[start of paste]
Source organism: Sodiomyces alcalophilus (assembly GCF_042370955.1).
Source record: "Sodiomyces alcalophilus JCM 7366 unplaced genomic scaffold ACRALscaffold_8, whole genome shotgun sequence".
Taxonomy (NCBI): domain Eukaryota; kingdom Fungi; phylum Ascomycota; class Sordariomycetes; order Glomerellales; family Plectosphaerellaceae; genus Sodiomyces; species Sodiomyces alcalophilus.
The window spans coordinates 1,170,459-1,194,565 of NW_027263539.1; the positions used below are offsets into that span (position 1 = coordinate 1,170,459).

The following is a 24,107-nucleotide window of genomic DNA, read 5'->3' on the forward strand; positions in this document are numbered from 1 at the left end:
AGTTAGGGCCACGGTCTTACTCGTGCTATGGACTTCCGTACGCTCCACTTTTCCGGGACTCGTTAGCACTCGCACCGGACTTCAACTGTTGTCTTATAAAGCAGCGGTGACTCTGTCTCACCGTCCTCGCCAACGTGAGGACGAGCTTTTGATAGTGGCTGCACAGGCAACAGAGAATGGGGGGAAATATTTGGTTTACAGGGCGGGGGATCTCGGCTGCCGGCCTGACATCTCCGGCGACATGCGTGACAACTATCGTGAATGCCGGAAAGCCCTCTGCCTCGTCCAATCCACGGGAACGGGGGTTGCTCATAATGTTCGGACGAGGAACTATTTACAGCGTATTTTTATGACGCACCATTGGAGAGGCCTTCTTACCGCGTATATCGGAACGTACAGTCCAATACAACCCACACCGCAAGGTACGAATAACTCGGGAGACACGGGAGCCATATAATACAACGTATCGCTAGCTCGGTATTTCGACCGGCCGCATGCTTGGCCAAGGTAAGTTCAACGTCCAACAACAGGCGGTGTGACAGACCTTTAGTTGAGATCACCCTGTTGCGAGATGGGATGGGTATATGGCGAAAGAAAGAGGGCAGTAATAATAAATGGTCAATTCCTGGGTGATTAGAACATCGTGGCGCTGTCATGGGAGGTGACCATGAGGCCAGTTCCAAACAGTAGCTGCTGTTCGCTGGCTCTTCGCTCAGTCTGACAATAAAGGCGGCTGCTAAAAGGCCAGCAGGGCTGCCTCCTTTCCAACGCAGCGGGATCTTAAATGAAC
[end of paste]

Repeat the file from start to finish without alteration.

Source organism: Sodiomyces alcalophilus (assembly GCF_042370955.1).
Source record: "Sodiomyces alcalophilus JCM 7366 unplaced genomic scaffold ACRALscaffold_8, whole genome shotgun sequence".
Taxonomy (NCBI): domain Eukaryota; kingdom Fungi; phylum Ascomycota; class Sordariomycetes; order Glomerellales; family Plectosphaerellaceae; genus Sodiomyces; species Sodiomyces alcalophilus.
The window spans coordinates 1,170,459-1,194,565 of NW_027263539.1; the positions used below are offsets into that span (position 1 = coordinate 1,170,459).

The following is a 24,107-nucleotide window of genomic DNA, read 5'->3' on the forward strand; positions in this document are numbered from 1 at the left end:
AGTTAGGGCCACGGTCTTACTCGTGCTATGGACTTCCGTACGCTCCACTTTTCCGGGACTCGTTAGCACTCGCACCGGACTTCAACTGTTGTCTTATAAAGCAGCGGTGACTCTGTCTCACCGTCCTCGCCAACGTGAGGACGAGCTTTTGATAGTGGCTGCACAGGCAACAGAGAATGGGGGGAAATATTTGGTTTACAGGGCGGGGGATCTCGGCTGCCGGCCTGACATCTCCGGCGACATGCGTGACAACTATCGTGAATGCCGGAAAGCCCTCTGCCTCGTCCAATCCACGGGAACGGGGGTTGCTCATAATGTTCGGACGAGGAACTATTTACAGCGTATTTTTATGACGCACCATTGGAGAGGCCTTCTTACCGCGTATATCGGAACGTACAGTCCAATACAACCCACACCGCAAGGTACGAATAACTCGGGAGACACGGGAGCCATATAATACAACGTATCGCTAGCTCGGTATTTCGACCGGCCGCATGCTTGGCCAAGGTAAGTTCAACGTCCAACAACAGGCGGTGTGACAGACCTTTAGTTGAGATCACCCTGTTGCGAGATGGGATGGGTATATGGCGAAAGAAAGAGGGCAGTAATAATAAATGGTCAATTCCTGGGTGATTAGAACATCGTGGCGCTGTCATGGGAGGTGACCATGAGGCCAGTTCCAAACAGTAGCTGCTGTTCGCTGGCTCTTCGCTCAGTCTGACAATAAAGGCGGCTGCTAAAAGGCCAGCAGGGCTGCCTCCTTTCCAACGCAGCGGGATCTTAAATGAAC